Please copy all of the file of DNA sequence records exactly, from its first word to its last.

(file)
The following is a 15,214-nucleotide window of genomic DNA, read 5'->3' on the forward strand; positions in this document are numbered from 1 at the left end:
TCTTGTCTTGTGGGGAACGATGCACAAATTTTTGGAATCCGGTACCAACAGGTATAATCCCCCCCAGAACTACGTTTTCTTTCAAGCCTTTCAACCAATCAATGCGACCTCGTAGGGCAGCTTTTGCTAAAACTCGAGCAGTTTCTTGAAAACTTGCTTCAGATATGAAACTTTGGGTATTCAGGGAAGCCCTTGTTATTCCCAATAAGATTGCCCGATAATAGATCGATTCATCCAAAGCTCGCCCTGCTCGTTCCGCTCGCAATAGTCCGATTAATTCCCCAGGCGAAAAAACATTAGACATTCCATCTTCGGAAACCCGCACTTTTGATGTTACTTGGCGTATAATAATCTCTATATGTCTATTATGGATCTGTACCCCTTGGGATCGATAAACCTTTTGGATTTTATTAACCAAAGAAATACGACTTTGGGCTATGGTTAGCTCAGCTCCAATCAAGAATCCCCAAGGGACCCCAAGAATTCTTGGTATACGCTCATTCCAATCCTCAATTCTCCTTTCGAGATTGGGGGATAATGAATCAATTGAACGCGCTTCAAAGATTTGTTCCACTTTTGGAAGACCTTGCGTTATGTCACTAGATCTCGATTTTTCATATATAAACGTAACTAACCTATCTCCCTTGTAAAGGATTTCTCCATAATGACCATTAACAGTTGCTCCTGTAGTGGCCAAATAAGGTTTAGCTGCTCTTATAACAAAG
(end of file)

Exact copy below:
The following is a 15,214-nucleotide window of genomic DNA, read 5'->3' on the forward strand; positions in this document are numbered from 1 at the left end:
TCTTGTCTTGTGGGGAACGATGCACAAATTTTTGGAATCCGGTACCAACAGGTATAATCCCCCCCAGAACTACGTTTTCTTTCAAGCCTTTCAACCAATCAATGCGACCTCGTAGGGCAGCTTTTGCTAAAACTCGAGCAGTTTCTTGAAAACTTGCTTCAGATATGAAACTTTGGGTATTCAGGGAAGCCCTTGTTATTCCCAATAAGATTGCCCGATAATAGATCGATTCATCCAAAGCTCGCCCTGCTCGTTCCGCTCGCAATAGTCCGATTAATTCCCCAGGCGAAAAAACATTAGACATTCCATCTTCGGAAACCCGCACTTTTGATGTTACTTGGCGTATAATAATCTCTATATGTCTATTATGGATCTGTACCCCTTGGGATCGATAAACCTTTTGGATTTTATTAACCAAAGAAATACGACTTTGGGCTATGGTTAGCTCAGCTCCAATCAAGAATCCCCAAGGGACCCCAAGAATTCTTGGTATACGCTCATTCCAATCCTCAATTCTCCTTTCGAGATTGGGGGATAATGAATCAATTGAACGCGCTTCAAAGATTTGTTCCACTTTTGGAAGACCTTGCGTTATGTCACTAGATCTCGATTTTTCATATATAAACGTAACTAACCTATCTCCCTTGTAAAGGATTTCTCCATAATGACCATTAACAGTTGCTCCTGTAGTGGCCAAATAAGGTTTAGCTGCTCTTATAACAAAG